MPG Posted: May 6, 2007 11:29 PM >And your characterization of the "whole rest of the >country" has no statistical legs whatsoever.
There may be a number of new correspondents to math-teach. Those of you who do not use the web interface, you may like to try it as an easy and efficient way of accessing the archives. Go to http://mathforum.org Along the top you will see a series of tabs; click on "Math Talk" From there, click on "Math Teach"
Once in math-teach, you will see a long list of discussion "threads". Please find, "Re: MPG: Vast Underfunding" http://mathforum.org/kb/thread.jspa?threadID=1394506&tstart=0 This thread is unusual, and therefore easy to find, because it will show up near the top of the list of threads (the list is a stack showing at the top those discussions with the most recent contributions), it started almost a year ago, and it has an unusually high number of contributions (approximately 178).
Among my earlier contributions, I present statistics from
- the U.S. Department of Education, - New York city budget (and later, other cities), - analyses by economists, - tables of international comparisons of education spending among the industrialized countries, and - at least one fascinating case study, Kansas City, MO.
Furthermore, this thread is liberally sprinkled with newspaper articles discussing municipal expenditures on schools, teacher salaries, and episodes of staggering financial fraud and waste.
In sum, there exists a very large body of facts about education spending in the U.S., including average teacher salaries by geographical regions. No matter how you slice and dice the data, the outcome is always the same. To wit, the U.S. is now, and has been for several decades, spending a very large, and rapidly growing portion of its social wealth on schools. Among all industrialized countries, we are #1 or #2 in per capita spending on education. (Our standing can oscillate slightly over time and whether we are looking at elementary school spending or high school spending, but we are always at the top of the league tables.)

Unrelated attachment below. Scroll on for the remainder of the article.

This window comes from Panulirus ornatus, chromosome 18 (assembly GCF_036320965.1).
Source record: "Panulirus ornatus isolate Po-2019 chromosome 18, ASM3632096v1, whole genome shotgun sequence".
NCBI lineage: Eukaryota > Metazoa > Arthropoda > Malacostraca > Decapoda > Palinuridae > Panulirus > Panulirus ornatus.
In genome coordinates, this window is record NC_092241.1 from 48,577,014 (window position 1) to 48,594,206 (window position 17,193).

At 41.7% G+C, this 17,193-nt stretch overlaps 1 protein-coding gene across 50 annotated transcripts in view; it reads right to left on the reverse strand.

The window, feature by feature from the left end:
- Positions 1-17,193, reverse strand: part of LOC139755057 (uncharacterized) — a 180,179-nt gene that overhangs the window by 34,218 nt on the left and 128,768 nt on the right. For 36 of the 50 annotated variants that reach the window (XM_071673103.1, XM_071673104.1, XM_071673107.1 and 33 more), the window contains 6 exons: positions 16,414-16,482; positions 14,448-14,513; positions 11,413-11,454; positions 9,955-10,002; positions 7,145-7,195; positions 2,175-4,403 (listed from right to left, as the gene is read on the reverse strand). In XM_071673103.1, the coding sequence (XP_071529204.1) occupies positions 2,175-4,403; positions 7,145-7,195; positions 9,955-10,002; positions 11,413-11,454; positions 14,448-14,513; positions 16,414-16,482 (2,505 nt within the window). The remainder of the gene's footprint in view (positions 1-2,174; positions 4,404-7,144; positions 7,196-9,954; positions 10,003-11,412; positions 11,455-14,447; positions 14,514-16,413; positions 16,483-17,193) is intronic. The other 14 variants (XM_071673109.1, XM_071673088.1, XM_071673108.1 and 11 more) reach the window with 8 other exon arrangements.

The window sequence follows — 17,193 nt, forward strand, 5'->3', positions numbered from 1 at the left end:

God knows, there is plenty that is debatable about our public schools. We can certainly debate whether we spend our money wisely or efficiently. But what can no longer be debated with any intellectual integrity is the evident fact that we, as a society, spend a stupendous amount of money on our schools (currently in the neighborhood of $500 Billion a year). Whatever else is going on with them, "vast underfunding" is not it.
In response to this mountain of hard data (which is freely available to anyone who cares to look it up), of which I have presented a mere few stones and some gravel, Mr. Goldenberg describes a world that exists nowhere outside his own head, liberally garnished with personal insults.